Project Winedigger

The whole thing has actually started in 2007 at my bachelor’s party with friends when we buried three rather expensive bottles for 10 years about 1 m deep in a forest in central Switzerland. Guess what: the wine has aged perfectly under really adverse conditions since the bottles were subject to seasonal temperature changes of 10 degrees Celsius or more and were experiencing changes in soil humidity from completely dry to soaked in ground water.

So: What about those who say that wine can only be preserved with constant climatic conditions?

There have been several instances during the last years where either I or a colleague did bury a fine bottle of wine, geo-tagged the site and motivated others to find it. Preferrably on Elba Island. The idea ha ripened for building a geocaching initiative where you can find “wine caches” buried underground. The idea would be that you could get a nice outdoor experience and have a good drink with wine you would have never bought yourself. The rules for such a game would need to be created. The main rule would be that you have to re-dig a wine of your choice once you have emptied a cache. The main problem with this game is that current geo-caching initiatives do not ( or do not allow to hide alcoholic beverages since they are open for everybody. The project “winedigger” (let’s call it this way for the moment, there is no such website to date) would therefore have to be an adults-only (18+ year old) game.

Please get back to me if you would want to take the initiative and start the project.

Wine-Cache No. 1: Verzasca Valley Switzerland

Located in the beautiful Verzasca Valley in southern Switzerland, this typical (but not most expensive) Merlot grape wine was buried by me on 8 August 2023.

46.346050 °N, 8.791470 °E 897 m.asl. (Precision: 3-5 m)

Here are some pictures for you to guess what to expect. Note that the bottle is located in around 70-80 cm depth and you may have trouble to get to the place in spring during snow melt and after heavy showers. You need a shovel to dig since you may be off by 1-2 m.

In case you get lost, here follow two pictures of larger stone formations in the vicinity. Actually, the bottle is located just in the middle of those two stone formations …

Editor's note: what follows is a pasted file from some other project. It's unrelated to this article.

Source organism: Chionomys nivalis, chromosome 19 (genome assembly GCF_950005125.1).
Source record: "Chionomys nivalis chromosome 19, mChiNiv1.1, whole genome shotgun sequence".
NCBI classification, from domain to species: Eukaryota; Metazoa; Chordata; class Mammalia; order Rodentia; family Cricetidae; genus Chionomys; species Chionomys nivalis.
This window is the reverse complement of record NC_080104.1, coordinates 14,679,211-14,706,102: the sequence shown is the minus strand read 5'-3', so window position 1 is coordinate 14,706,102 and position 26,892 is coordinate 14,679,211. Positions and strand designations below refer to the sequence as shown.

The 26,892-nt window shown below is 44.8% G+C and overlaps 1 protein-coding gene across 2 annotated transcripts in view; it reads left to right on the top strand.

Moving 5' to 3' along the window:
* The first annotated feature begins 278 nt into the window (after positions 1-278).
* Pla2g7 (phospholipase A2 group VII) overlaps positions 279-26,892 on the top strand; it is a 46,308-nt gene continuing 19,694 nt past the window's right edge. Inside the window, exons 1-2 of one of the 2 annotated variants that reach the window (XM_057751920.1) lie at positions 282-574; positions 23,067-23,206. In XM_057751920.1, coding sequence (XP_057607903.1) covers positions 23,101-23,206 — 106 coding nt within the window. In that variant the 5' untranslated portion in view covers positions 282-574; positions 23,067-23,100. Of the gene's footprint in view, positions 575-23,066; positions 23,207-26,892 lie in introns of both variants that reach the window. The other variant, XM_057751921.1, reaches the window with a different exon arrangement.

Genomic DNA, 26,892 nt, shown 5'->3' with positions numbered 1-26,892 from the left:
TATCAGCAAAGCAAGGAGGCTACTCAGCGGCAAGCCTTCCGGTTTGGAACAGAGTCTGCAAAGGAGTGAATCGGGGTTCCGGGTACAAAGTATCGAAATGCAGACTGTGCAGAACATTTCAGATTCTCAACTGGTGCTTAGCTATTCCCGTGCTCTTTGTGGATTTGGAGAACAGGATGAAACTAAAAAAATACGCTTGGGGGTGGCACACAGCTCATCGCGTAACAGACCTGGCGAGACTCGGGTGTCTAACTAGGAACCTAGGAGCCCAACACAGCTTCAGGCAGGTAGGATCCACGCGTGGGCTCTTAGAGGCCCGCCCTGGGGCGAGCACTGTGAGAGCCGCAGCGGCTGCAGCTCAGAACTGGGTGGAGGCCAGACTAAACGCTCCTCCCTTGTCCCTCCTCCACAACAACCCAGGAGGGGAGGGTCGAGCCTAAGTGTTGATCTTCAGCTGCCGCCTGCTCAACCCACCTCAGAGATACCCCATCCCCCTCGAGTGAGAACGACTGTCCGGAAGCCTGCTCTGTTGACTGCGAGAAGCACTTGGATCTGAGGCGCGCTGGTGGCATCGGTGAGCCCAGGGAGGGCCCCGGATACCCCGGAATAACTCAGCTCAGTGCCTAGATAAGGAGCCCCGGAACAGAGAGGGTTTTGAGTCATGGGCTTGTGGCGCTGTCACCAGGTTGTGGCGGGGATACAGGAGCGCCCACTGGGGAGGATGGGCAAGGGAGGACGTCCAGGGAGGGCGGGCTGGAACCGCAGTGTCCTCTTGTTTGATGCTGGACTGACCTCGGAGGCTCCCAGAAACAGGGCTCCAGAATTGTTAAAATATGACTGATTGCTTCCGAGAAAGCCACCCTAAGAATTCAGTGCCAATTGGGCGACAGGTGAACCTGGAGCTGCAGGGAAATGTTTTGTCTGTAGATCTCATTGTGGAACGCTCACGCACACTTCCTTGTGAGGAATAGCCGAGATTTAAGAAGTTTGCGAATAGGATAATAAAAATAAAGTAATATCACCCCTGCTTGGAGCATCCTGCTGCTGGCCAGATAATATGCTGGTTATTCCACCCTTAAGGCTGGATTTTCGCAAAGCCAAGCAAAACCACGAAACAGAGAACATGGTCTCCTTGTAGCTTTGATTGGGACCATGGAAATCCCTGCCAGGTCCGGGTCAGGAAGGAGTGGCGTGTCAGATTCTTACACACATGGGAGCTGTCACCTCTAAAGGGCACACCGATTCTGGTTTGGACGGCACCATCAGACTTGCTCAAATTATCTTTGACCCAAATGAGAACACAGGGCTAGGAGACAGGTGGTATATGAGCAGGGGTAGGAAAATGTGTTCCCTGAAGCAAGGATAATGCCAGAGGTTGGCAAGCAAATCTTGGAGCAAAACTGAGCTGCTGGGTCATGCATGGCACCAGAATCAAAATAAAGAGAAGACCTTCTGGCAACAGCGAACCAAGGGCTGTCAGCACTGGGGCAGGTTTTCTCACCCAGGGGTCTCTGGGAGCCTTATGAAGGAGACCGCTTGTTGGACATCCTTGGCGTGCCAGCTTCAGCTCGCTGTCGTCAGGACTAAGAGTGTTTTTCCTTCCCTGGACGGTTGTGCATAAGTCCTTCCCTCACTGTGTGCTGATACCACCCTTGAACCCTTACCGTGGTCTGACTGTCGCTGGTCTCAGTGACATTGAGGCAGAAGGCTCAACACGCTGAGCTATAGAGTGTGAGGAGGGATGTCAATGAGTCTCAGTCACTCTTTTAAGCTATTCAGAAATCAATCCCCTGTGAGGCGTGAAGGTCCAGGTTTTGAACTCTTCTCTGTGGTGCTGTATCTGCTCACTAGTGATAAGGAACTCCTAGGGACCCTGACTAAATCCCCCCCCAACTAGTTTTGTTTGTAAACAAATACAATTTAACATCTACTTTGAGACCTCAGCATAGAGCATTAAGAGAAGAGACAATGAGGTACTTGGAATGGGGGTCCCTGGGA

Wine-Cache No. 2: Elba Island, Italy

If you ever visit Elba, don’t miss out the southern part of Lacona. It offers fine food, beaches without big buildings in your back and … a wine cache. Also don’t miss out the restaurant Bagni Orano. You can enjoy fine fish dishes while massaging your feet in the sand.

42.759740 °N, 10.307220 °E 2 m.asl. (Precision: 3 m)

We also have included a few kid’s toys. But be aware: the cache is burried around 1 m deep in the sand. You will need a good shovel (an avalanche shovel is a helpful tool for sand digging) and you may need to get rid of daytime spectators before digging. Sunset or sunrise is a good time for wine cache digging. If you need a hint: the sixt pole shall it be and not more than 9 steps you shall walk towards the sea.

Wine-Cache No. 3: Pfynwald Wallis in Switzerland

The Salgesch Village in the Canton Wallis in Switzerland is known for its superb wines. If you ever happen to be there, please don’t miss out the Gregor Kuonen Wine Cellar for tasting a few of the finest wines of southern Switzerland. A few km south of Salgesch on the southern side of the Rhone river lies the Pfynwald nature reserve. I have burried a fine bottle of Gregor Kuonen red wine for you. Notably not in the nature reserve itself but in a agriculturally used grazing field just at the border to the forest. Depth is only around 20 cm. Have fun!

46.298690 °N, 7.583840 °E 560 m.asl. (Precision: 3-5 m)

Good luck with finding! And please let me know if you have replaced it with a bottle of your choice. And even more importantly, please leave me a note on the wine tasting ceremony!

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